view psychotherapy as a kind of conversation between myself and the person
who comes to see me. I say "a kind of" conversation because it is not
always conducted in words. The following are descriptions of some of my
methods, both verbal and non-verbal.
Psychodynamic Relational "Talk Therapy"
This is a modern psychotherapy that grew out of the rich European
history of psychoanalysis. Psychoanalytic methods and theory have gone
through many modifications since their inception. Unlike Freudian psychoanalysts,
I do not expect all the talking to come from the patient nor all the interpretations
to come from me. I do not attempt to remain impassive or neutral, or present
myself as an ultimate authority. I have a more collaborative model of
working. The development of the therapeutic relationship, itself, is an
important part of the transformation process.
I work in this way, I do whatever I can to help the patient tell his or
her story: listen, allow silence, ask questions, validate perceptions,
identify important patterns, events, and feelings. I also answer questions,
provide psycho-education, as well as interpretations and analyses. It
is common to talk about family history and trauma history during this
An innovative body-mind therapy developed over the past 15 years.
It is exceptionally useful in working on the persistent after-effects
of trauma. It combines "Talk Therapy", Behavioral-Cognitive Therapy, and
direct work with the brain through eye movements, auditory, or tactile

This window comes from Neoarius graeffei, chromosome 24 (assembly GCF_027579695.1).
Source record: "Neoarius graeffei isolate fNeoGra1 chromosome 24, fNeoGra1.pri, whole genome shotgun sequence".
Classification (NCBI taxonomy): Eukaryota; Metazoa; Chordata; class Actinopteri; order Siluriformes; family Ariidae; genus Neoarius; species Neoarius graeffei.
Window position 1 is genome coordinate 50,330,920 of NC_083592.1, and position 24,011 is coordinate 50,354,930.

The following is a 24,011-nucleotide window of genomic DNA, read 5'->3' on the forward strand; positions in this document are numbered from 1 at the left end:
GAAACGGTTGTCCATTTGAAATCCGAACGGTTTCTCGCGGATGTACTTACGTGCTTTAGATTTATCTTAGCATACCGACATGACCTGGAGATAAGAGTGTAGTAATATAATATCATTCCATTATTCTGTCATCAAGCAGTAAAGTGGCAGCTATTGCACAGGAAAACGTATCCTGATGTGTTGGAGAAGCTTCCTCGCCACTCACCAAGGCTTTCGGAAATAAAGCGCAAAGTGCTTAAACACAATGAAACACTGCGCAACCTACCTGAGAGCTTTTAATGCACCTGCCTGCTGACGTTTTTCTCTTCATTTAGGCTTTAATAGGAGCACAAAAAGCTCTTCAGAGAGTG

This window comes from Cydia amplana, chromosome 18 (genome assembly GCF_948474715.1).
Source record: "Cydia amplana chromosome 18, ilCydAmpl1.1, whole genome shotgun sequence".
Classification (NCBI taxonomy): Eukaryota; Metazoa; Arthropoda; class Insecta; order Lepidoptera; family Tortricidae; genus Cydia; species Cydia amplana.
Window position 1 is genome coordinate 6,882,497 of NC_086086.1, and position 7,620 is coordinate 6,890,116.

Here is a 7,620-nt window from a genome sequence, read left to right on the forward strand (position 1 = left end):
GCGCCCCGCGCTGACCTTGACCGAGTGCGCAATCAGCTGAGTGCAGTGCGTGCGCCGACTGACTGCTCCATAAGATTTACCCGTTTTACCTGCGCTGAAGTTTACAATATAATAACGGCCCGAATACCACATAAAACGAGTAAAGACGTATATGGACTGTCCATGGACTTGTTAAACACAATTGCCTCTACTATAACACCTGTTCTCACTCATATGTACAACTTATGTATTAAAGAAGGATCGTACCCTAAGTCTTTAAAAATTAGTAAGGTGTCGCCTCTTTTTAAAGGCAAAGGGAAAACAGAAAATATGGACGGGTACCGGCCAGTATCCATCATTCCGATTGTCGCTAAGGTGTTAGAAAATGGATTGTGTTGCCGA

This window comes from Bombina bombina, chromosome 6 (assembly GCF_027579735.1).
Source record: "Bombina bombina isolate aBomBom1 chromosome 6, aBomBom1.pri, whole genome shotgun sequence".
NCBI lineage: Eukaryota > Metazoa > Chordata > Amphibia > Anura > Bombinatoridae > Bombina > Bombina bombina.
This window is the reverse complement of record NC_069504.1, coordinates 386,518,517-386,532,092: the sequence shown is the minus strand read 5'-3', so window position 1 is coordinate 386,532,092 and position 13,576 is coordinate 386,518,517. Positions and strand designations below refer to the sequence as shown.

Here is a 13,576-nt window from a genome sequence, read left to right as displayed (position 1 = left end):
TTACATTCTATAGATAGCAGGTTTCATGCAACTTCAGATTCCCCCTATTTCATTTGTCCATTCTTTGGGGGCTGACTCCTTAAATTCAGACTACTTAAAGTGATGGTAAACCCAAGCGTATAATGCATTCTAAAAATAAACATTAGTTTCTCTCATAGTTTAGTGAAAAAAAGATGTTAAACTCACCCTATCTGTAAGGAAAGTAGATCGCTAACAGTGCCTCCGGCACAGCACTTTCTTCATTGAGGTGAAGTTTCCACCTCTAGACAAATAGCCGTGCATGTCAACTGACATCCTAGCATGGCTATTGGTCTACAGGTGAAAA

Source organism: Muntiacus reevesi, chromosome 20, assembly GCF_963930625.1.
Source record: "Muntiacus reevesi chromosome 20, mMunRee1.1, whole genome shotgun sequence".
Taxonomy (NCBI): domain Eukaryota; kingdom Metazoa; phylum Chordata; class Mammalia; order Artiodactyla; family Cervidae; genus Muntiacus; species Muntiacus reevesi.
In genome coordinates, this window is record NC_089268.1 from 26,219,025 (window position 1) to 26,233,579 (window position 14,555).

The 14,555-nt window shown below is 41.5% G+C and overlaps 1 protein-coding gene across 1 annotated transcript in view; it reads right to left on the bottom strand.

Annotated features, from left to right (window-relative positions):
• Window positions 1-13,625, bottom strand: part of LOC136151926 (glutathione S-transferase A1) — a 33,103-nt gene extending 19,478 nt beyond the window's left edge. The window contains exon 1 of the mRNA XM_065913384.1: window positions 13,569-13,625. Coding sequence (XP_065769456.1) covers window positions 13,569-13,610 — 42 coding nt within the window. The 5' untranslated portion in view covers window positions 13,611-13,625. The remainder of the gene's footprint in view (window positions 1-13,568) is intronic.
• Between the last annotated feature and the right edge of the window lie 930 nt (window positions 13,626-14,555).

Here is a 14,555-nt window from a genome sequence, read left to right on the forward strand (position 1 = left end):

bilateral stimulation. (See EMDR).
Hypnotic induction is useful in putting patients in touch with
their breathing and their bodies. Sometimes it helps people at the ends
of sessions, in preparing to re-enter the city streets outside my office.
I also use
a form of hypnosis in creating therapeutic visualizations. Using the imagination
can help to "unstick" one's mind. Adding hypnotic technique adds power
to this experience.
Used when patients have trouble finding words to describe their
inner conflicts. Sometimes drawing feelings can be more articulate than
finding words to describe them. I keep drawing pads and crayons, markers,
colored pencils in my office, as well as other special materials.
technique using a flat tray of sand with tiny figurines, and other objects.
I sit on the floor with my patients, while they touch, rake, and shovel
the sand, creating hills and hollows, allowing the natural substance to
flow through their fingers. The material itself can be very soothing.
After a few minutes, people might sort through my collection of objects
and figurines, and create a landscape in the tray. Sometimes we talk during
this, and sometimes not. Sometimes we talk about what is being created
in the tray, and sometimes we talk about totally unrelated things. At
the end of the session, when we look at the tray together, we often understand
something new. Inevitably, patients feel calmer when they leave the session.